‘Transport sector offers immense investment scope’

Updated 26 February 2015
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‘Transport sector offers immense investment scope’

A senior government official has urged investors to take advantage of the opportunities available in the transport sector.
Abdulaziz Al-Ohaly, president of the Public Transport Authority (PTA), indicated that there are promising opportunities in the Saudi transport sector in the coming years.
He was speaking during the panel discussion on “At the crossroads, how Saudi Arabia can leverage its unique position and become a leader in global transport” at the GCF 2015, which ended in Riyadh on Tuesday.
The other panelists included Martin Powell, head of urban development, Siemens AG; Pierre Verzat, CEO of SYSTRA; Temel Kotil, president and CEO, Turkish Airlines; Fahad Al-Rasheed, CEO and managing director of King Abdullah Economic City (KAEC); and Lord Peter Mandelson, British Labour Party politician and president of the International Think Tank Policy Network, who was the moderator.
Al-Ohaly called on investors to take advantage of the opportunities in projects that will come into force soon in construction and maintenance services, information technology, advertising and media consulting, support services and the supply of vehicles and equipment.
The PTA was established recently to ease the transport problems in all parts of the Kingdom, Al-Ohaly said, adding that the government bears the maintenance and the operations costs of the authority.
“The objectives of the PTA focus on the regulation and supervision of public transport and encourage investment in this area and capacity building,” Al-Ohaly said. He noted that public transport contributes to the development of cities and facilitates the movement and job creation, and reduces the adverse environmental impact of the traffic congestion and waste of time on the roads.
He said the Kingdom is in the process of introducing a new transport system, which includes Metro rail, and enhanced road, maritime and air networks.
He said the Kingdom has developed transport networks between the cities. To ease road travel, he said, the Kingdom has signed several agreements with the neighboring countries to formalize the Custom regulations. Such projects including the new rail projects would generate employment opportunities for youths of the country.
Martin Powell said: "The rapid growth of the Kingdom's population has necessitated new transport programs to facilitate movement of people from one end to the other to do their daily and business work.
Temel Kotil said there is a movement of 30 million passengers traveling annually in and out of the country and therefore the Kingdom needs more airports to ease air travel, which will save the time of the people.


Libya’s National Oil against paying ‘ransom’ to reopen El Sharara field

Updated 14 December 2018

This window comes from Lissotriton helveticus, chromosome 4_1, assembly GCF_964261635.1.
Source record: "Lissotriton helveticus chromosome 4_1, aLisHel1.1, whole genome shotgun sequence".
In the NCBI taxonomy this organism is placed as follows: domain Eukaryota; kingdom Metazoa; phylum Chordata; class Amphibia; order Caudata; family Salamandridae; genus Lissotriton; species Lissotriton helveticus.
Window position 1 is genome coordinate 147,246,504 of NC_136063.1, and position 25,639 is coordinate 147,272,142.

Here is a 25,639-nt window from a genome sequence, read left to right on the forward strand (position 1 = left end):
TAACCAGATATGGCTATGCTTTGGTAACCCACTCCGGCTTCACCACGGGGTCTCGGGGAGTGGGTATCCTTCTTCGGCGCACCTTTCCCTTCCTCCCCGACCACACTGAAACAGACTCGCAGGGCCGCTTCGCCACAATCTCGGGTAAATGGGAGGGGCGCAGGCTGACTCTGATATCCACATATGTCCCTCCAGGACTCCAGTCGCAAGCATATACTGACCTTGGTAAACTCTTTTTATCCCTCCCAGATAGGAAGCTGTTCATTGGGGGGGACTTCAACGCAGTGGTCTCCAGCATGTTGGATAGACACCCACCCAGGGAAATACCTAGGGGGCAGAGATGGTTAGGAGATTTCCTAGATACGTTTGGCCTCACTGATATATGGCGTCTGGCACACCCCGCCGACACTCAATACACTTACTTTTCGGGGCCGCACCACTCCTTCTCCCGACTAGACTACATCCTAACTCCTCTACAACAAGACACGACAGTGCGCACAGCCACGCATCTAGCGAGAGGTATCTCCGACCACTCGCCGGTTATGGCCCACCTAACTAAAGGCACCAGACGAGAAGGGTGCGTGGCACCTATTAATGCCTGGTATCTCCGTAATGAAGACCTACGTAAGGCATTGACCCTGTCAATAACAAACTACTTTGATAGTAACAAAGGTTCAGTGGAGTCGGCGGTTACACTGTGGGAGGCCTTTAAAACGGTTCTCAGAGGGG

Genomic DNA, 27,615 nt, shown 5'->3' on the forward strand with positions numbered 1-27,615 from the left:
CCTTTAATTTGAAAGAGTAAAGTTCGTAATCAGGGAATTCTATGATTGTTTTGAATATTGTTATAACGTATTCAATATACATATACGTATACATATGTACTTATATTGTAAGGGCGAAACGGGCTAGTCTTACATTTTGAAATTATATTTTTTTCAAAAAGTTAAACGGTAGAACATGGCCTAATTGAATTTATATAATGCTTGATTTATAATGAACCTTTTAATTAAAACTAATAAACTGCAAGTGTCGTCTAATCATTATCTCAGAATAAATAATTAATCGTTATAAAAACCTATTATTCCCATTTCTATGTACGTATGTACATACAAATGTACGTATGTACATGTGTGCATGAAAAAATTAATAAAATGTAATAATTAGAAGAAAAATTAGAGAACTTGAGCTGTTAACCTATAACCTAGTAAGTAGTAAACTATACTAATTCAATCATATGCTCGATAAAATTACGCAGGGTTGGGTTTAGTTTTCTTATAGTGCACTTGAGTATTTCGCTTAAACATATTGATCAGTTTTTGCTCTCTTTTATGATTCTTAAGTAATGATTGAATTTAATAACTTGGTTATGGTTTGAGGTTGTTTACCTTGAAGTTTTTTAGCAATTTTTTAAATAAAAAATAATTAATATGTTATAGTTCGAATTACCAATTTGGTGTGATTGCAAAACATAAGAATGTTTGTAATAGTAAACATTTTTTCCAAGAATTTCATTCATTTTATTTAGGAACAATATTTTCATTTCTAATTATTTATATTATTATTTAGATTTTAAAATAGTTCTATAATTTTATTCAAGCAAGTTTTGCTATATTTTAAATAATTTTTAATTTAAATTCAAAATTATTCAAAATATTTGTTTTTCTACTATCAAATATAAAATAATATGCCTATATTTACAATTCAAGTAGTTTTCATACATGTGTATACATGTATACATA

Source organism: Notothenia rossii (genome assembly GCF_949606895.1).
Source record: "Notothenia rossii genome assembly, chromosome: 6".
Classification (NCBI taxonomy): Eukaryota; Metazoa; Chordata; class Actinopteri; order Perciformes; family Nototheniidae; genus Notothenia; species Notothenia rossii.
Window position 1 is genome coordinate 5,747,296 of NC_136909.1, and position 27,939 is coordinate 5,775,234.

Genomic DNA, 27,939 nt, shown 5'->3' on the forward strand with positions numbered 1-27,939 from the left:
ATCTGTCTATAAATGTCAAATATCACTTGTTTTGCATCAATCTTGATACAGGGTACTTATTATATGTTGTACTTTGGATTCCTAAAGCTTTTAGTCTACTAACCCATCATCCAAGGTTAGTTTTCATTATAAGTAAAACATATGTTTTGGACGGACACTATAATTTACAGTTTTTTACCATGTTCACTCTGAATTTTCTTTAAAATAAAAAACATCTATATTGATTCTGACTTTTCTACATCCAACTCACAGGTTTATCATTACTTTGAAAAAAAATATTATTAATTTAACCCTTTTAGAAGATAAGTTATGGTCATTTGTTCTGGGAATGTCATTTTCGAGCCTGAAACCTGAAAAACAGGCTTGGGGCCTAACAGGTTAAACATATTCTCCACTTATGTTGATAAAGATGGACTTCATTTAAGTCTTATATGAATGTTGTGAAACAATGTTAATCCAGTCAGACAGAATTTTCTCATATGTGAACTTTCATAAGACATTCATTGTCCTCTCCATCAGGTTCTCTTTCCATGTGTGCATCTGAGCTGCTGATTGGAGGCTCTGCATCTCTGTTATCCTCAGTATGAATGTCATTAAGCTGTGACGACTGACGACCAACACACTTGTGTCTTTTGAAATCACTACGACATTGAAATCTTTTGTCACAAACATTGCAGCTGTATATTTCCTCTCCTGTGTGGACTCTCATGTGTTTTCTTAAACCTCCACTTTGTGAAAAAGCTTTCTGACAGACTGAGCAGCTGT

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Libya’s National Oil against paying ‘ransom’ to reopen El Sharara field

  • Ransom payment would set dangerous precedent
  • NOC declared force majeure on exports on Monday

BENGHAZI: Libya’s state-owned National Oil Corp. (NOC) said it was against paying a ransom to an armed group that has halted crude production at the country’s largest oilfield.
“Any attempt to pay a ransom to the armed militia which shut down El Sharara (oilfield) would set a dangerous precedent that would threaten the recovery of the Libyan economy,” NOC Chairman Mustafa Sanalla said in a statement on the company’s website.
NOC on Monday declared force majeure on exports from the 315,000-barrels-per-day oilfield after it was seized at the weekend by a local militia group.
The nearby El-Feel oilfield, which uses the same power supply as El Sharara, was still producing normally, a spokesman for NOC said, without giving an output figure. The field usually pumps around 70,000 bpd.
Since 2013 Libya has faced a wave of blockages of oilfields and export terminals by armed groups and civilians trying to press the country’s weak state into concessions.
Officials have tended to end such action by paying off protesters who demand to be added to the public payroll.
At El Sharara, in southern Libya, a mix of state-paid guards, civilians and tribesmen have occupied the field, camping there since Saturday, protesters and oil workers said. The protesters work in shifts, with some going home at night.
NOC has evacuated some staff by plane, engineers at the oilfield said. A number of sub-stations away from the main field have been vacated and equipment removed.
The occupiers are divided, with members of the Petroleum Facilities Guard (PFG) indicating they would end the blockade in return for a quick cash payment, oil workers say. The PFG has demanded more men be added to the public payroll.
The tribesmen have asked for long-term development funds, which might take time.
Libya is run by two competing, weak governments. Armed groups, tribesmen and normal Libyans tend to vent their anger about high inflation and a lack of infrastructure on the NOC, which they see as a cash cow booking billions of dollars in oil and gas revenues annually.